Feds finally issue guidance on ESSA and supplanting

Feds finally issue guidance on ESSA and supplanting

(District of Columbia) Three years after Congress revised the overly complex rules prohibiting the supplanting of federal funds, the U.S. Secretary of Education has finally issued guidance on the question.

Long a bane of districts everywhere, the so-called ‘supplement not supplant’ rules are imbedded within most federal grant programs, but became a compliance nightmare for schools because of its application to each area of services where federal money was used.

As part of the overall effort by Congress to simplify the national education law, the adoption of the Every Student Succeeds Act in 2015 included provisions giving states and local educational agencies more flexibility in the use of Tile I grant money.

At the same time, however, ESSA didn’t actually repeal the supplanting rule. Under the new law, local education agencies are still required to use federal money as a supplement to what they are already getting from state and local sources.

What changed was how LEAs could show their compliance with the supplanting rule: they merely have to show how each school is receiving all the state and local money they would otherwise be getting.

Initially it sounded simple, but debate between Congressional leaders and the Obama administration clouded the issue, and with the election of President Donald Trump a final directive was needed.

That came last week with release of a 24-page, draft information guide that will be pending for the next 30 days and subject to public comment.

“Schools need to spend resources on what’s best for students, not what’s least likely to come up in an audit,” said Education Secretary Betsy DeVos in a statement. “Teachers and school leaders consistently tell me the ever-growing paperwork burden is one of the biggest impediments to focusing on what really matters: the kids.”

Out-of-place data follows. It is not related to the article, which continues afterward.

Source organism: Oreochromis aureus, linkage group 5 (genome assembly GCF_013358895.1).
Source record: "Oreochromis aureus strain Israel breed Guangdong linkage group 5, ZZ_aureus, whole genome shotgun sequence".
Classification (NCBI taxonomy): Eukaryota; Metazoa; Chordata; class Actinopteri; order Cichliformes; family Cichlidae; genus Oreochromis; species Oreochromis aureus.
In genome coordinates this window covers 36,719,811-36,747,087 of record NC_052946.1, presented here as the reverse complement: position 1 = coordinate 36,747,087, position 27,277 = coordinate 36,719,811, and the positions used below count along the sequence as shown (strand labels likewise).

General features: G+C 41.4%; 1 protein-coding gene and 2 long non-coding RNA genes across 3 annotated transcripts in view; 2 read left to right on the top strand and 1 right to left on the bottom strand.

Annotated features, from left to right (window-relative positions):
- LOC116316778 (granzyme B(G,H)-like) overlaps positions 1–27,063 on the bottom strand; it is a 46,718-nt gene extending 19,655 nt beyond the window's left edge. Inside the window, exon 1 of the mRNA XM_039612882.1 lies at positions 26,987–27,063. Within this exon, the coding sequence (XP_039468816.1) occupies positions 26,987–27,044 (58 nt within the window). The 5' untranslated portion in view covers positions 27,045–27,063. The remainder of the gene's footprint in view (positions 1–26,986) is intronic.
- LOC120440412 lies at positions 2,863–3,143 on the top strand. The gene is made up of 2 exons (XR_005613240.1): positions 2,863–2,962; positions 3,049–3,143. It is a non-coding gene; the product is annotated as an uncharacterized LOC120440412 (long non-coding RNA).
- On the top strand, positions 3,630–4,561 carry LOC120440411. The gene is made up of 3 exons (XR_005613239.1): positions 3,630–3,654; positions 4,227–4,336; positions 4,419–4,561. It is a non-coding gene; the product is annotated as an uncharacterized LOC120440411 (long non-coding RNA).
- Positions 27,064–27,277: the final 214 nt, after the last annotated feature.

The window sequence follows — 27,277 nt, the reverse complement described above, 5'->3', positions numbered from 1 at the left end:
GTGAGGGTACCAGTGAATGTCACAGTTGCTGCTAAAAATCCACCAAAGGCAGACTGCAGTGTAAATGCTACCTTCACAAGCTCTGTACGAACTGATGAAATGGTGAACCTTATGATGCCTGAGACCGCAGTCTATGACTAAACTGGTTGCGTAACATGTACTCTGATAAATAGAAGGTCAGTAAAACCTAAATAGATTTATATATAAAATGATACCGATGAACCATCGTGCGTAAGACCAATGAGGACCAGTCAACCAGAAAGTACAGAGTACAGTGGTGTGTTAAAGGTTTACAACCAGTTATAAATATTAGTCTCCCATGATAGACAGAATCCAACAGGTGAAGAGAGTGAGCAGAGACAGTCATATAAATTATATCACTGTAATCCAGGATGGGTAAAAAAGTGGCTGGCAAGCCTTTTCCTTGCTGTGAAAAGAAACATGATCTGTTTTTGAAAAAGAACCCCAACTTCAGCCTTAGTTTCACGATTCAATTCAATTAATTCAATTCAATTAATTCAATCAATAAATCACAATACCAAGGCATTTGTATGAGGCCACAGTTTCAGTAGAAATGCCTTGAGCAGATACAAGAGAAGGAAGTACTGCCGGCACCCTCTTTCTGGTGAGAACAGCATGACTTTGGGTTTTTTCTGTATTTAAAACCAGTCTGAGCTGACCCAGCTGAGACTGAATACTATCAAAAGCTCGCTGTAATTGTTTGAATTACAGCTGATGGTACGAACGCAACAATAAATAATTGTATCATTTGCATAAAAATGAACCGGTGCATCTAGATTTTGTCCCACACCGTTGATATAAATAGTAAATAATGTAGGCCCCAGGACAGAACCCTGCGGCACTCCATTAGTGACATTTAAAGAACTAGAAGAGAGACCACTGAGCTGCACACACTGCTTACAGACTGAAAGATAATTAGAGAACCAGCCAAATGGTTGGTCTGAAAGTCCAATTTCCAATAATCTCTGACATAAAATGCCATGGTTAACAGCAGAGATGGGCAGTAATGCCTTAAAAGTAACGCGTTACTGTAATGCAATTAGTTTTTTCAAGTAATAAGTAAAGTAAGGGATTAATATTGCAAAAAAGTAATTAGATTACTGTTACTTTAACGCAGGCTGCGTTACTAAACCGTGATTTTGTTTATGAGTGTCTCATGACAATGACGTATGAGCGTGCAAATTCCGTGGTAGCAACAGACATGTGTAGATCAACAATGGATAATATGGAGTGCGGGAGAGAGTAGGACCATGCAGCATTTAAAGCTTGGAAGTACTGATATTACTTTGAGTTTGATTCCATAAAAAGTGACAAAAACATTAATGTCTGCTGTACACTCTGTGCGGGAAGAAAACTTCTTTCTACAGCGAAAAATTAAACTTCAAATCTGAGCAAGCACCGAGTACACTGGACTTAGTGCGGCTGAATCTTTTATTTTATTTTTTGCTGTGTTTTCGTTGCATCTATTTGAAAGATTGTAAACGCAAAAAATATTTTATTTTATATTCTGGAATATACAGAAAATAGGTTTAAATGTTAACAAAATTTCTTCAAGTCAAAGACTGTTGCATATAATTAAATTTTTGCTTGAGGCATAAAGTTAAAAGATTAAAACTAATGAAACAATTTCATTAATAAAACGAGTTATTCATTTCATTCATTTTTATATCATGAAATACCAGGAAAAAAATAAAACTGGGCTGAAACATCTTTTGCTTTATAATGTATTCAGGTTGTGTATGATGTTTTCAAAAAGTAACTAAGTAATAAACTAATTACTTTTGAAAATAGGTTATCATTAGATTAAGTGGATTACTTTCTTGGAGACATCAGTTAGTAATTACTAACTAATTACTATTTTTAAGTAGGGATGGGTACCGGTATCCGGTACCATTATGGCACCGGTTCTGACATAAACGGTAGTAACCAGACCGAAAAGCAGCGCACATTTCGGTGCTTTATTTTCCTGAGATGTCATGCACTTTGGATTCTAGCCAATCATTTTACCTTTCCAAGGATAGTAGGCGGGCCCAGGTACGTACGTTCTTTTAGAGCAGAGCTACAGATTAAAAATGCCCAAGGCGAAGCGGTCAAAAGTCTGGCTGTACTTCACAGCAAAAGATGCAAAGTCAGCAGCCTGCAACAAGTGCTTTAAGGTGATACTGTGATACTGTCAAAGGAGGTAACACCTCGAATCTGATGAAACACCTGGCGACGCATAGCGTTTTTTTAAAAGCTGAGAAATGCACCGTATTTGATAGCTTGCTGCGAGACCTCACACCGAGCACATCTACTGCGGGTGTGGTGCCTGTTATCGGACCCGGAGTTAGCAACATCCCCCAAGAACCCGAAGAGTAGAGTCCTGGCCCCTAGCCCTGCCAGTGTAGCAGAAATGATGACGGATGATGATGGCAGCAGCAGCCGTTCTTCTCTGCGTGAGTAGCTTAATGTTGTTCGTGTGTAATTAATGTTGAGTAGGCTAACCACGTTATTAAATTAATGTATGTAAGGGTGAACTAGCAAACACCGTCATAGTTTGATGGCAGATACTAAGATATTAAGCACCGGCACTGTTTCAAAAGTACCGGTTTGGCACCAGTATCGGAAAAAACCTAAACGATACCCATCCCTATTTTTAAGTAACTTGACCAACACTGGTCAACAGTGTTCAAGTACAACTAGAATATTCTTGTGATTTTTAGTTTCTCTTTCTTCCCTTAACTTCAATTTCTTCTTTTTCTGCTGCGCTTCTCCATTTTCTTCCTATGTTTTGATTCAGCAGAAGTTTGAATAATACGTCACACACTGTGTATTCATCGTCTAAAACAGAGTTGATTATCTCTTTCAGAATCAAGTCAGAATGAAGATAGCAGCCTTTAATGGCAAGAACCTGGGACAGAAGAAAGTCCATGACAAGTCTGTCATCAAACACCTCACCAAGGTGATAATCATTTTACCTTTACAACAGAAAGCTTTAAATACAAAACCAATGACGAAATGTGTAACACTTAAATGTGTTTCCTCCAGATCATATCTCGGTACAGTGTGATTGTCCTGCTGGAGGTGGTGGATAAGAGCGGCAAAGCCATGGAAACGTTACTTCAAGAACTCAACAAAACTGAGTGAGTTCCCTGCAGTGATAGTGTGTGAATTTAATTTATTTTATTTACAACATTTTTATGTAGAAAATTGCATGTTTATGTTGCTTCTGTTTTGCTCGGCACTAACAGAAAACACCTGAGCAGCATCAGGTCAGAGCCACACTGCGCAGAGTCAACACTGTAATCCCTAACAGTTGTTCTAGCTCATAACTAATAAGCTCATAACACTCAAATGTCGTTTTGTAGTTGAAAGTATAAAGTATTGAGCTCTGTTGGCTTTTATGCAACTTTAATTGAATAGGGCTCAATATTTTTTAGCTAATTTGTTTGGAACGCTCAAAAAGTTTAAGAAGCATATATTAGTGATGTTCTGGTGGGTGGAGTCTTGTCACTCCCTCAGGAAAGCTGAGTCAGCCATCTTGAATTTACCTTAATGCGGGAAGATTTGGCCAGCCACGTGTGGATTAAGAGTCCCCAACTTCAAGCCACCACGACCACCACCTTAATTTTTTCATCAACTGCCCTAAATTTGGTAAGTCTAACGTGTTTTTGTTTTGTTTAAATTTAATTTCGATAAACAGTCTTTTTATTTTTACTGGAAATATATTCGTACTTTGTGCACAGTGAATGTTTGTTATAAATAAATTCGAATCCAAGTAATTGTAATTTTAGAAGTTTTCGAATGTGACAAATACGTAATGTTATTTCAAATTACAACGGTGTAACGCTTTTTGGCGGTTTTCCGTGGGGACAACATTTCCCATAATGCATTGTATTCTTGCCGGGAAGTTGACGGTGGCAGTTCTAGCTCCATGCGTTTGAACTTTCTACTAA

Under the old system, LEAs were required to prove federal money was used properly utilizing one of three “test” scenarios that focused on case-by-case spending. Under ESSA, there is just one test.

Section 1118(b) also says that districts will not be required to identify and prove that a particular cost or service supported with Title I money is indeed supplemental. Instead, ESSA provides for a single test calling on districts to:

“[D]emonstrate that the methodology used to allocate state and local funds to each school receiving assistance under this part ensures that such school receives all of the State and local funds it would otherwise receive if it were not receiving assistance under this part [Title I].”

The new guidance uses the term “Title I neutral” to describe a proper methodology that “allocates state and local funds to schools without regard for Title I status,” the department said. “This demonstrates an LEA did not reduce the State and local funds made available to a Title I school because such a school is also receiving Title I, Part A funds. This is consistent with the purpose of the supplement not supplant requirement.”

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